The technical response to the above question is “no,” because bullying in this country (for the most part) is not illegal. “White collar crime refers to a planned and illegal act committed during the performance of an occupational role.” Workplace bullying may not be a crime in the eyes of the court, but it’s most certainly a wrongdoing in the memories of the recipients.
In The Cost of Bad Behavior, Pearson and Porath estimate that a single bullying incident experienced by 50 percent of personnel can cost a firm with 10,000 employees upwards of 70M/year. Coworkers that undermine others’ best efforts (whether intentionally or unintentionally) are thus stealing from their employers. Sufferers of PTSD (and those who experience stress related physical ailments) cost the organization money. Similarly, those who are unable to concentrate on their work (or who end up looking for work elsewhere) sap company resources.
The slow drip of incivility wears down the target to where they are in some instances either unwilling or unable to contribute. Bullies pilfer organizational product in two ways – through direct target impact, and through the phenomenon of fringe bullying, or mobbing. In gang bullying half of the individuals who side with the mobber are grateful for protection, whereas the other half is delighted to join in the taunting. Last week my Principles of Management students presented on this topic.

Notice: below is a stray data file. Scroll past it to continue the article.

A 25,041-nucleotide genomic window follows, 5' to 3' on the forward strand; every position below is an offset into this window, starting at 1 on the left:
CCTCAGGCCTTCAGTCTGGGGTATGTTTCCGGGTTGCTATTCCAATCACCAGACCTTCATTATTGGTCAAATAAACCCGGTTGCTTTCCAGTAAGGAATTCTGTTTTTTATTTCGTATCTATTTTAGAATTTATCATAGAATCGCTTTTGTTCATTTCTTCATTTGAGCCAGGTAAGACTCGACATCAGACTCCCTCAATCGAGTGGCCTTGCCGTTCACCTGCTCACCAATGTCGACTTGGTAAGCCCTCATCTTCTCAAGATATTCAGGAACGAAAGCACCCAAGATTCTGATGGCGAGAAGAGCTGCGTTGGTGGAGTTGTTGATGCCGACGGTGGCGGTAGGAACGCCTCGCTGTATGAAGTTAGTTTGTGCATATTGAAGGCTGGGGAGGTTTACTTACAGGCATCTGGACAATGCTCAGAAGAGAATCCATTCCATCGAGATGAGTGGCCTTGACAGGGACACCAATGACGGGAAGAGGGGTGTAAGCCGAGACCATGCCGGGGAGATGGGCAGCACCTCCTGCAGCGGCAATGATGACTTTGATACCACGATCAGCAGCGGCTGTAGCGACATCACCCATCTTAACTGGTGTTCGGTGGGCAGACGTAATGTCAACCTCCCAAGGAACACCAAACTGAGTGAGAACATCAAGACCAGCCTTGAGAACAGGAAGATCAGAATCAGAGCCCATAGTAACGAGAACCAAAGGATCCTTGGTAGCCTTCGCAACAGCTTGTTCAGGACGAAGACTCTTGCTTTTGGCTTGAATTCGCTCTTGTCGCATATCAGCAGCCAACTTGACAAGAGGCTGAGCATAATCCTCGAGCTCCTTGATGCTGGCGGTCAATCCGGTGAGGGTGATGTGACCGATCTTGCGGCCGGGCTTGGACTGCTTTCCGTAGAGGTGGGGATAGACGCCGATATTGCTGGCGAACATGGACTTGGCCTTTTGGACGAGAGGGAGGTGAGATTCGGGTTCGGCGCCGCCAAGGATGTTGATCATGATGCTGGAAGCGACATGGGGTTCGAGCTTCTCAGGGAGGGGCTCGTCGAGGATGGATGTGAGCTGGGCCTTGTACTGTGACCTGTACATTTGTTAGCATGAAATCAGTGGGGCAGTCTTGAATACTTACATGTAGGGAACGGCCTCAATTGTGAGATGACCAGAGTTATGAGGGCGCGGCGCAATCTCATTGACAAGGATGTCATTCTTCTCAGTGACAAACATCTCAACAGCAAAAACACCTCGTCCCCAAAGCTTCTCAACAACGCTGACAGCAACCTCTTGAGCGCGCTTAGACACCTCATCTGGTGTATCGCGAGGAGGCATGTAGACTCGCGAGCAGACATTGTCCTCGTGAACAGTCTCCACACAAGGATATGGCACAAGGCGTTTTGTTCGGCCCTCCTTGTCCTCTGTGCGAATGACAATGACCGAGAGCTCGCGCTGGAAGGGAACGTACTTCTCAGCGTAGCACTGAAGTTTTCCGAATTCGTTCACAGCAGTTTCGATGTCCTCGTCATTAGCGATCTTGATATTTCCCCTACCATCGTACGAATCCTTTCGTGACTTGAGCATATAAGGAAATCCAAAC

They explained that mobbing occurs through cascading acts of disrespect that culminate in target blame. In other words, after years of needling, verbal jabs, being singled out, and working “on edge,” individuals so targeted eventually behave out of character (and thus confirm the bully’s characterization). Bad behavior come full circle lands in the lap of the isolated party, thus making them the problem. In this way mobbing ends exactly as the bully intended.
Why have some countries made abusing peers at work illegal? No doubt the devastating individual, organizational, and financial costs played a part in the decision to criminalize this act. Several European countries (including Sweden) have enacted anti-bullying legislation. Not surprisingly, Sweden is rated as one of the happiest countries, perhaps because it places a premium on human dignity at work.
October is National Bullying Prevention Month. Speaking out, writing about this phenomenon, and becoming an activist in your community are ways to promote civic engagement on an issue of critical importance.